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Japanese Women Shave Their Faces. So Do I.

Let’s talk about shaving–and to me, no conversation about shaving is complete without discussions of socialization. Yes, in Japan, many women also shave their faces. No, they don’t shave their faces as men do.

I, too, sometimes shave my face.

On the other hand, unlike the majority of my American and Japanese sisters, I haven’t shaved my legs in years. I likewise refuse to shave off my armpit hair and only trim it. I have never shaved my arm hair, unlike many Japanese women. So what influences my and Japanese women’s decisions about shaving?

A Brief, Modern History of Women Shaving

An electric razor and two hand razors on a table

First, a little cross-national history–and shaving has a complicated one. Although it was largely disregarded for centuries, since the 20th century in the West, women have been pressured into shaving. Colonialism, Darwinism, the end of the Victorian era, the rise of women’s liberation movements and the middle class, and the invention of mass consumerism all played a role.

The early 1900s saw women gaining more rights and being more visible in society. At the same time, women were starting to show more skin. During this time in white America (and particularly for women), hairiness was associated with barbarity, filthiness, mental illness, criminal activity, and sexual deviancy. Razor companies saw this as an opportunity to create a new consumer market, and women–particularly upper-class women–followed the new fashion of shaving.

In the modern era, women in the US who don’t shave are largely seen as strong at best, but unintelligent, angry, and deviant at worst. Attitudes are changing, particularly among younger generations, but I’m still in the minority. 

Japan’s Relationship with Body Hair

A Japanese woman shaving her arms.

I tell you this information because Japan’s past is related. The history of Japanese women shaving their body hair is similar to America’s–it just happened a bit later. Before Western influence, shaved women were often perceived as “women of the night.” However, the cultural shift toward wearing Western dress revealing more skin, as well as the influence of Hollywood, brought with them the Western trend of shaving. Epitomizing all of this, in Jun’ichiro Tanizaki’s Naomi, set in the 1920s, the narrator is surprised to see his namesake lover’s shaved underarms. She responds, 洋服を着るには腋の下を剃るもんよ、此処が見えたら失礼じゃないの。  / “Of course, I shave my underarms when wearing Western clothes. It would be so rude to show it.” (Translated by the writer.)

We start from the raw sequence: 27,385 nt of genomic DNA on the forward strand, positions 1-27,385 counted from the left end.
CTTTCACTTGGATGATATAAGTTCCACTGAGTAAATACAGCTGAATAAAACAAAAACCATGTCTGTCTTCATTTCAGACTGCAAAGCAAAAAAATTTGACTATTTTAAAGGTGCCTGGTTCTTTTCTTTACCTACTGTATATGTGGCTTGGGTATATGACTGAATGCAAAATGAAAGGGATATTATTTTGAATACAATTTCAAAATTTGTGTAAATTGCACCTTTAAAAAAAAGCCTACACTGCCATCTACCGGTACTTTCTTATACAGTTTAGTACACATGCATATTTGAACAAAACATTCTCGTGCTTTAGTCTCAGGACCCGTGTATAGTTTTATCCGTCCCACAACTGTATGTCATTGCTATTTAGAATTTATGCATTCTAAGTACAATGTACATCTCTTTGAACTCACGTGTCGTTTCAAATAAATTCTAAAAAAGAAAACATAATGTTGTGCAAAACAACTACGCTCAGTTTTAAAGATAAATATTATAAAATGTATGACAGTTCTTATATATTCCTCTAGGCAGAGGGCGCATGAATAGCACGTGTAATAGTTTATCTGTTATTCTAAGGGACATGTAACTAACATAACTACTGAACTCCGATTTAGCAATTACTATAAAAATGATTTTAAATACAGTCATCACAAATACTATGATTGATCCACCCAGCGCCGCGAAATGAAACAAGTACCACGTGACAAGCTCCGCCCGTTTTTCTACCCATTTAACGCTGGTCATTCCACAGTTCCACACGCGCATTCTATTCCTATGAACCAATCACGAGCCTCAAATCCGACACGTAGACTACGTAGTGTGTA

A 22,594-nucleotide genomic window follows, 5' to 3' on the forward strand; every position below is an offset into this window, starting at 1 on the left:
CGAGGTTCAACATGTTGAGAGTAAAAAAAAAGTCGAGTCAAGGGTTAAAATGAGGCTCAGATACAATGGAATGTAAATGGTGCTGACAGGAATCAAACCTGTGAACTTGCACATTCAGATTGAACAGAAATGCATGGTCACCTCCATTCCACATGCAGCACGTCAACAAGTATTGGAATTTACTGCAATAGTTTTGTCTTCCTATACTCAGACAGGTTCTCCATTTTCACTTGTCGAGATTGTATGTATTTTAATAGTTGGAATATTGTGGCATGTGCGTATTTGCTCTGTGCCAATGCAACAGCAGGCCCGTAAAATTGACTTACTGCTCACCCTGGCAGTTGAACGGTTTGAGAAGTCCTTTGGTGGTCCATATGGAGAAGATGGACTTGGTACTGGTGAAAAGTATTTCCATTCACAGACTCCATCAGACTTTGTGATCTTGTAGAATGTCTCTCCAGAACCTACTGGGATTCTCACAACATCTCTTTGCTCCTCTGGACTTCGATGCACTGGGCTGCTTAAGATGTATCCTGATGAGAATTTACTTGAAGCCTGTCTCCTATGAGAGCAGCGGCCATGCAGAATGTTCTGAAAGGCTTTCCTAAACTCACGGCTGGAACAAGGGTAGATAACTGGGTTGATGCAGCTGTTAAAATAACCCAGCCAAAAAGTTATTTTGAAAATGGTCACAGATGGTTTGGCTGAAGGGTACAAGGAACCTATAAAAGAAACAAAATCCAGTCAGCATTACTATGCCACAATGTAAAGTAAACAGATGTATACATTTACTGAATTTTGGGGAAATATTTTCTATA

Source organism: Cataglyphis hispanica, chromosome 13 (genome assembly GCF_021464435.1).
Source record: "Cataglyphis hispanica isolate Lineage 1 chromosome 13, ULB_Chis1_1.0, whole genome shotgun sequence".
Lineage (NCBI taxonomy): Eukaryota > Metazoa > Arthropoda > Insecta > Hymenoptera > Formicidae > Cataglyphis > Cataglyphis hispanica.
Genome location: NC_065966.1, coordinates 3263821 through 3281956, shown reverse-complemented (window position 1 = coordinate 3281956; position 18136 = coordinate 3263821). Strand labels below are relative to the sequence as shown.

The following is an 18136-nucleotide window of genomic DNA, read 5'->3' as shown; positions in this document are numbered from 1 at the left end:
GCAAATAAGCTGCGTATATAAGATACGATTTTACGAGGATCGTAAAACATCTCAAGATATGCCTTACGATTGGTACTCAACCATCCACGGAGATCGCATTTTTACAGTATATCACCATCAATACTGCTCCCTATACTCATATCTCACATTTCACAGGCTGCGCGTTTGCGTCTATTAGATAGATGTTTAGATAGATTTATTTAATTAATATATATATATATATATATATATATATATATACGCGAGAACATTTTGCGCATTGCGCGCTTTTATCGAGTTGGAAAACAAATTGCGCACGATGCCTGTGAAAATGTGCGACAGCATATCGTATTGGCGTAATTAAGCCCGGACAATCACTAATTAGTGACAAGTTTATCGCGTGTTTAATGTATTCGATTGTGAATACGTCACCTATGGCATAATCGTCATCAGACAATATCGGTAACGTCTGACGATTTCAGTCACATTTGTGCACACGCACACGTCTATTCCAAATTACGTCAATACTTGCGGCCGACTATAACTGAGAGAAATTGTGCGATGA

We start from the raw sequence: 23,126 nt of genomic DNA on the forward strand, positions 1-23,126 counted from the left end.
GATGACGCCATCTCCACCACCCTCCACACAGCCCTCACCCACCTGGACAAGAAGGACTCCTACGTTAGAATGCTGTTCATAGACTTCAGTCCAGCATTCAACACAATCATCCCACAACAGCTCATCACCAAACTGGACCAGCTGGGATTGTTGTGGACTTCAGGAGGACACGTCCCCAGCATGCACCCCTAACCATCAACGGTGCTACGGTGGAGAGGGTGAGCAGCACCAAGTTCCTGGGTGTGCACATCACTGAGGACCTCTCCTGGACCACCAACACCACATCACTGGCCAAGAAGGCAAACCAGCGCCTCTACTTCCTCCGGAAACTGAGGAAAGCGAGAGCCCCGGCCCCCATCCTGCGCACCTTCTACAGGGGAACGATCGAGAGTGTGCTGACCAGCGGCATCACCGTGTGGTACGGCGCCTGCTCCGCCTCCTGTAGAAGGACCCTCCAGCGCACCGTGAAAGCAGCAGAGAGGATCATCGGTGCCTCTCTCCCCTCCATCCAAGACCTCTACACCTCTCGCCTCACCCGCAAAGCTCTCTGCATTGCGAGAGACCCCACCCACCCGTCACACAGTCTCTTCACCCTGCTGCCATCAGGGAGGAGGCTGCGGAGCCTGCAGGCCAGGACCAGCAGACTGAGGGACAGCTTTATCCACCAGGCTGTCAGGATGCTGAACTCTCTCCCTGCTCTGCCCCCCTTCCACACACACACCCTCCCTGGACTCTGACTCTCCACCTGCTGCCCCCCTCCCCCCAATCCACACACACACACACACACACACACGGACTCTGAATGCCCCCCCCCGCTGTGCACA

Interestingly, like white Americans toward other races, Japan weaponized attitudes toward body hair as a measure of “civilization.” However, it took the opposite perspective. During peak years of persecution, laws about shaving were created targeting the Ainu (who are naturally more hairy than the Yamato Japanese and for whom beards hold cultural significance). Even today, many Ainu fear discrimination and are often teased for being hairier than the average Yamato.

In sum, the modern Japanese aesthetic prioritizes smooth, hairless skin. Body hair is oftentimes called ムダ毛 (mudage, “useless hair”) in Japanese (although there is a growing backlash against this term for its body-shaming implications).

So Why Do Japanese Women Shave Their Faces?

A Japanese woman is getting her face shaved,

Women have a specialized razor they use to shave their face (顔剃り kaosori), which is similar to eyebrow razors in the West. Some women are self-conscious of their peach fuzz (産毛 ubuge) on their faces, and shaving also comes with added benefits to the skin. The razor helps exfoliate–as men who frequent a barbershop for a shave would be well aware of. Japanese beauticians say this leads to brighter, softer skin and makes makeup and moisturizer applications smoother.

So why do I not shave my limbs or underarms? Because I’ve never actually wanted to, and understanding the history makes me feel more confident in my choice. Why do I shave my face on occasion? Because I enjoy the exfoliation aspect of it.

It’s as simple as that.


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Kelsey is an American writer, translator, and educator. Japan feels like her second home, and she loves exploring new countries and learning the local languages while she’s at it. Apart from English and Japanese, she is also conversant in Spanish, Mandarin Chinese, Swahili, and Bengali. She’s an avid lover of dance, dogs, and tea.

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